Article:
- A single concurrent Merkle tree account can hold millions of NFTs
- A single collection is able to span across multiple tree accounts
- All NFT modifications occur through the Bubblegum program
- A DAS API call is recommended to read any information about a compressed NFT
Interestingly, we need to use the DAS API to get information about a compressed NFT. Why is that? And more importantly, what is that?
Reading Compressed NFTs Metadata with the DAS API
We need the help of indexers since a cNFT’s metadata is stored on the ledger instead of in a traditional account. Although you can derive the current state of a compressed NFT by replaying relevant transactions, providers like Helius do this for your convenience. Developers can use the Digital Asset Standard (DAS) API, an open-source specification and system to fetch an asset’s information. The DAS API supports both compressed and traditional, or uncompressed, NFTs. Thus, you can use the same endpoint for both NFT types.
Helius currently supports the following DAS API methods:
- getAsset - get a specific asset by its id
- getAssetBatch - get multiple assets by their IDs
- getAssetProof - get a Merkle proof for a compressed asset by its id
- getAssetProofBatch - get multiple asset proofs by their IDs
- getAssetsByOwner - get a list of assets owned by an address
- getAssetsByAuthority - get a list of assets with a specific authority
- getAssetsByCreator - gets a list of assets created by an address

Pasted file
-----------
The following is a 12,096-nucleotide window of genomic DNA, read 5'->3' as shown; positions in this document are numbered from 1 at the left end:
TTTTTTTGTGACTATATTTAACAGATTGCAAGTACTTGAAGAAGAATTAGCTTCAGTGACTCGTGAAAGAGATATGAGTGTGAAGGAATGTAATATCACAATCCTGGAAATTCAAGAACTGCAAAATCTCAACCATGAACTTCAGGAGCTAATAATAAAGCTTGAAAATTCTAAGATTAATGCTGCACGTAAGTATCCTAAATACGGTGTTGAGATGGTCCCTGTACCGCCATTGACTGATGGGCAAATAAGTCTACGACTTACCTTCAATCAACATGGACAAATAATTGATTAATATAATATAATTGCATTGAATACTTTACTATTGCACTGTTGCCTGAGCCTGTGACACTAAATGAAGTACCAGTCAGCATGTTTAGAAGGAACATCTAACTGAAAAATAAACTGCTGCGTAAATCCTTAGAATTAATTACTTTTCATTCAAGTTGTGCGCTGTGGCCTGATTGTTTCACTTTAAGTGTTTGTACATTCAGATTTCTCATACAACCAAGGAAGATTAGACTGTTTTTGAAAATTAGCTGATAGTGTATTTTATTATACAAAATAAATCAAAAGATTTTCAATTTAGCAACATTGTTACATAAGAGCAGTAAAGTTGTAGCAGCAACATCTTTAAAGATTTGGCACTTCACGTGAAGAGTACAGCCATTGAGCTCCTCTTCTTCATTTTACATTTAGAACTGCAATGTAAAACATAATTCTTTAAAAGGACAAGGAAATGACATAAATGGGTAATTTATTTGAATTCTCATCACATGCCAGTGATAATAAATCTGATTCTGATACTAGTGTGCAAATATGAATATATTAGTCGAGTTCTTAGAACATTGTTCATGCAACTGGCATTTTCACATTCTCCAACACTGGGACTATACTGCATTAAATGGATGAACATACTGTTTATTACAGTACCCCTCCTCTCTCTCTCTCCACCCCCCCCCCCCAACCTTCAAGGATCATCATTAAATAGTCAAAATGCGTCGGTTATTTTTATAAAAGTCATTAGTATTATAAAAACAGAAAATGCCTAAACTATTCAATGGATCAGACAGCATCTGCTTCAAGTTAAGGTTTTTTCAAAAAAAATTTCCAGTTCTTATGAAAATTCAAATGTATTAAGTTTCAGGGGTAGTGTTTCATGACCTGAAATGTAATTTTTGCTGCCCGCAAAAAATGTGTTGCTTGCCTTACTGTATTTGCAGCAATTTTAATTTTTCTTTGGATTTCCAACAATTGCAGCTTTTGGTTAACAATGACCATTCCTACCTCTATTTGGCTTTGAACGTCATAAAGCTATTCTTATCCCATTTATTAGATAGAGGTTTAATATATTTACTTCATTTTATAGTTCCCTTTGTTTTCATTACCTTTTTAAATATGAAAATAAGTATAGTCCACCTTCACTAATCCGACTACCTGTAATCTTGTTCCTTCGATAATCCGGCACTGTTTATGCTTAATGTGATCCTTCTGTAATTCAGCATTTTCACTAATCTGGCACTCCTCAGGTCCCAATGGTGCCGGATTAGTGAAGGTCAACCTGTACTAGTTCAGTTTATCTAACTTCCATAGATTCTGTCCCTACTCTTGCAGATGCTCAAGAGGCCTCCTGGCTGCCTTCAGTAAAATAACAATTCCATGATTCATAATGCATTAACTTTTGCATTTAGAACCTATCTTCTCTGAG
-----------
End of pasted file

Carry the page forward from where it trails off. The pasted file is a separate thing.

- getAssetsByGroup - get a list of assets by a group key and value
- searchAssets - search for assets by a variety of parameters
- getSignaturesForAsset - get a list of transaction signatures related to a compressed asset
- Pagination - support for page-based and keyset pagination for fetching more than 1000 records at a time
See the Helius DAS API documentation to learn more about each individual method. As an example, if you wanted to fetch a list of all assets owned by an address you can make the following POST request with getAssetsByOwner:
It’s convenient to retrieve compressed assets, but what if we want to create our own? Before embarking on our minting journey, it is crucial to compute the size and associated cost of building a concurrent Merkle tree that will store these assets.
Sizing and Costs of Creating a Concurrent Merkle Tree
When creating a concurrent Merkle tree on-chain, there are three important metrics that will determine the size of the tree, the cost to create the tree, and the number of concurrent changes that can be made to the tree while keeping the Merkle root valid:
- Max depth
- Max buffer size
- Canopy depth
Max depth refers to the maximum number of hops to get from any leaf to the root of the tree. Every leaf is connected to only one other leaf, existing as a leaf pair for pairwise hashing. You can calculate the maximum number of leaf nodes a tree can accommodate using the formula: numberOfNodes = 2 ^ maxDepth. Tree depth must be set at creation so you need to use this formula to determine the lowest possible max depth to store your data. For example, if you aim to store around 100 compressed NFTs in a tree, a maxDepth of 7 would suffice since 2^7 = 128 and 2^6 = 64. Max depth is a significant cost determinant when constructing a concurrent Merkle tree on-chain. These costs are incurred upfront during the tree’s creation and scale with higher values of maxDepth.